Archive for the ‘volume-managers’ Category

Restoring a wordpress site by scraping/crawling google

Sunday, January 13th, 2013

I love challenges, but once in a while the tend to be way tooo big! During my christmasholidays I accidently wiped my home server. I wanted to do some LVM stuff online, remotely, without console access, through the ESXi console. … and really thought that nothing could go wrong ;-). First assumption being wrong.

To make a long history short. I shot myself in the foot and was without a server for a 3-4 days. When I got home again, I thought a simple reboot and some LVM magic would make everything all right. Second assumption being wrong.

So in the very end I had to reinstall my server from scratch. Luckily I backup my stuff using and so should you! It will save your butt some time!

It turned out that, for some bizaro reason, my database had not been dumped to csv files. So in the end I came to these conclusions:

  • I lost my database.
  • I thus lost my wordpress blog.

ūüôĀ

But loving challenges I refused to let that be the end. I thought about using archive.org, but they did not really have a new crawl of my site.

I decided to crawl google! Not as easy as it might sound for a couple of reasons:

  • Google does not like being crawled …. at all. If googles infinite number of computers discover that you are crawling them, then your IP will be blocked from seeing their cached content.
  • When you enter keywords into google you normally get thousans of links to follow. I needed one. The correct one! The one that was a cached version of my site.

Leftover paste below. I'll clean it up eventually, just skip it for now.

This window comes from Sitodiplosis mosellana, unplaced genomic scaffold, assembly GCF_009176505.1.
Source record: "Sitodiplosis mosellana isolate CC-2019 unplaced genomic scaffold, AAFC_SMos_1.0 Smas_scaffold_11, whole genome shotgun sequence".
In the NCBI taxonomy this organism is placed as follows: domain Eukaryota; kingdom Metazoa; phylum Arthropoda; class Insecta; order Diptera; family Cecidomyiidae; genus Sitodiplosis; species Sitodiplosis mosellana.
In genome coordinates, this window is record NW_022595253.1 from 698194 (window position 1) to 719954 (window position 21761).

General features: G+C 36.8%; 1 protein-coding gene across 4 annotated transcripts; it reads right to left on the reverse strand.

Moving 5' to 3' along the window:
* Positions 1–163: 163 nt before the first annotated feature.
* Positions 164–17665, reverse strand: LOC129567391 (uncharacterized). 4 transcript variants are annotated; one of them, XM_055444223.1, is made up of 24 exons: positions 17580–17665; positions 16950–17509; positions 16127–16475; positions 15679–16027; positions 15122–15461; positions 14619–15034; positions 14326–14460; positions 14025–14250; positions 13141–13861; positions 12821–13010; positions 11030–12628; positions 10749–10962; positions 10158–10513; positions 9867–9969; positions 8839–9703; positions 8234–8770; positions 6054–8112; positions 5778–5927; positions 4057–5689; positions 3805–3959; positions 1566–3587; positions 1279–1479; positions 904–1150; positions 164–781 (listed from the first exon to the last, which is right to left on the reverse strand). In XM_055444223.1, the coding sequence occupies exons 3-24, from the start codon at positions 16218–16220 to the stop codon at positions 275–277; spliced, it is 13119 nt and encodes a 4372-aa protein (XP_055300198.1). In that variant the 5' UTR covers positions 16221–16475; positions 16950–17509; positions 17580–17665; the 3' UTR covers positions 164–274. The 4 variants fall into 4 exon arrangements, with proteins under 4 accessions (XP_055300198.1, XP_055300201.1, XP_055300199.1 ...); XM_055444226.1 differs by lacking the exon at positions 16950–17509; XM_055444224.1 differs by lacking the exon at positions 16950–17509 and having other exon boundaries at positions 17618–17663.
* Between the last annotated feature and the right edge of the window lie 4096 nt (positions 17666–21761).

So I fired up my editor and utilized the great WWW::Mechanize. I ended up with this script, which do all the hard work of scraping google. It will take some time to complete — hours and days even! It will get there though. If you try to speed things up it will take longer as you will be blocked by google when they detect you are scraping them. Be warned. Been there. Tried that. Got blocked.

Having retrieved all of my old site through google I had to parse these pages and import them into wordpress. So again I fired up my editor and wrote this little script. For this to work, you have to have

    • a clean wordpress installation with a hello world post
    • XMLRPC writing enabled in WordPress, as the script uses WordPress::XMLRPC.
    • the following in wp-config.php
      define( ‘AUTOSAVE_INTERVAL’,¬†¬†¬† 3600 );¬†¬†¬†¬† // autosave 1x per hour
      define( ‘WP_POST_REVISIONS’,¬†¬†¬† false );¬†¬†¬† // no revisions
      define( ‘DISABLE_WP_CRON’,¬†¬†¬†¬†¬† true );
      define( ‘EMPTY_TRASH_DAYS’,¬†¬†¬†¬† 7 );¬†¬†¬†¬†¬†¬†¬† // one week